With the fridge in the garage it was easy to see why it had quit working. Rust had eaten up a good portion of the cooling pack. Three screws and some tape are all that hold the cooling pack to the fridge(red circles). A small screw holds wire to the cooling pack and has to be removed. Unhinge the sheet metal/insulation from the chimney stack(green circle) and pull the heating elements from their tubes on the chimney. At the bottom of the chimney inside the box where the propane burner is, there's a sheet metal "key". All it is is a piece of sheet metal with a round hole and a couple slots. On the end of the tube are a couple of small ears that the key slides over to hold the burner box up to the chimney tube.
[image]

Remove the 2 screws holing the thermostat wire to the cooling fins. Then remove the 6 screws holding the fins to the cooling pack. Pull the 2 screws at the back of the freezer box and your ready to pull the pack off the fridge. I circled the 12v and 120 heating elements that have to be pulled off the chimney. They couldn't be seen in the earlier picture.
[image]

Here's a shot of the new cooling pack next to the old cooling pack. I was tickled with the new pack. I didn't have any trouble with the fit or mounting, everthing was right where it should've been.
[image]

New cooling pack fit into place and foil tape all around the edges of the new insulation to get a nice air tight fit. Time to start going backwards putting everything back the way it was.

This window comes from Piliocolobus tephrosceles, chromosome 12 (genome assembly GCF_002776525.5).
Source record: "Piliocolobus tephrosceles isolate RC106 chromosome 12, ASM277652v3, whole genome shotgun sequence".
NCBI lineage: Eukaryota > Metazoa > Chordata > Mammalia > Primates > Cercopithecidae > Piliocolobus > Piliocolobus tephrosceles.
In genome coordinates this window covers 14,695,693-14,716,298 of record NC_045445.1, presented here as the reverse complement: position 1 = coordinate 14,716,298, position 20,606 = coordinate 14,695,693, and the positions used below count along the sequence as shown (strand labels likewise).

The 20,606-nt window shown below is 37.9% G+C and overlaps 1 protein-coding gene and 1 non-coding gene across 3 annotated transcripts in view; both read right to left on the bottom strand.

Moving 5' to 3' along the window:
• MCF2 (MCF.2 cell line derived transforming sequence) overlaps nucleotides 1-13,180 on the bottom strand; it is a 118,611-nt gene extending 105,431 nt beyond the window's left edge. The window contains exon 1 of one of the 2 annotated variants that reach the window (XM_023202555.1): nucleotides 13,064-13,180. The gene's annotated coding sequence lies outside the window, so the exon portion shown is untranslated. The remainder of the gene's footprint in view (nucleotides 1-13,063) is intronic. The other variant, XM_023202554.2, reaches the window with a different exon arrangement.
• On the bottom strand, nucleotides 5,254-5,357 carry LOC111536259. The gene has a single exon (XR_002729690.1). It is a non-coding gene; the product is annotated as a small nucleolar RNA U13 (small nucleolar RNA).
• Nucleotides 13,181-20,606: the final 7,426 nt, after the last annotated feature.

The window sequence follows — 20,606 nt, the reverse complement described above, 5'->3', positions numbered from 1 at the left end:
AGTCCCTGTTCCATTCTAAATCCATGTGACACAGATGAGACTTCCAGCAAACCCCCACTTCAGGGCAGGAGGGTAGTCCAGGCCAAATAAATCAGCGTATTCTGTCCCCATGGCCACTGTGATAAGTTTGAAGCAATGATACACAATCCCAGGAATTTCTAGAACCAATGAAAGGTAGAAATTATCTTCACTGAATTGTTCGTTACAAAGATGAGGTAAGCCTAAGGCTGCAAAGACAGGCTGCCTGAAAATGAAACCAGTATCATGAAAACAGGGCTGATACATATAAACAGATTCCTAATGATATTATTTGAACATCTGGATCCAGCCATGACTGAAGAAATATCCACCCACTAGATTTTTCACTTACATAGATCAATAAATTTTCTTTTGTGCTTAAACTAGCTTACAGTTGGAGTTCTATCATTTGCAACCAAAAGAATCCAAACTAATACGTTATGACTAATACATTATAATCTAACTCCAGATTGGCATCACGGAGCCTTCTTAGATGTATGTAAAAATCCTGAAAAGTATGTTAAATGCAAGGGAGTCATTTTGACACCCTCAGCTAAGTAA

[image]

Adding cooling fans for inside circulation. Taking ideas from some of the others on the board this is my spin on the fan progect. Glued and wired together I tried to glue small nuts to the fins and use small machine screws. After several failed attempts at the gluing I gave up and switched to a drill bit. Four small holes drilled in the fins and 4 zipties later I had cooling fans mounted. If you choose to mount them like I did make sure you put the cooling fins back in the fridge before you put the fans on for good. If not you won't be able to reach the screws that holds the fins to the fridge. Wires pulled through the same hole as the the thermostat wire and caulking applied to the back for an air tight seal. LED fans were the same price as a similar sized fan so I'm gonna give them a go. If it seems like they're drawing enough on the battery to make a difference I'll cut em out.
[image]
[image]

Overall this was not an overly complicated progect. With time and patience its pretty straight forward. Hope this helps anybody who might end up in my shoes later on down the road. Surely not a progect to be afraid of. Well worth the money I saved by doing it myself. Thanks to the guys who helped with the fans and to the kind fella who pointed me towards RVcool.

Total cost
cooling pack $400
foil tape $5

2 fans $9
2 switches $6
caulking $3

* This post was edited 03/10/07 04:06pm by bbnate804 *


2003 GMC Sierra 2500HD 6.0 4x4
1989 Hideaway 951RD
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bluefishgary

Middle River,MD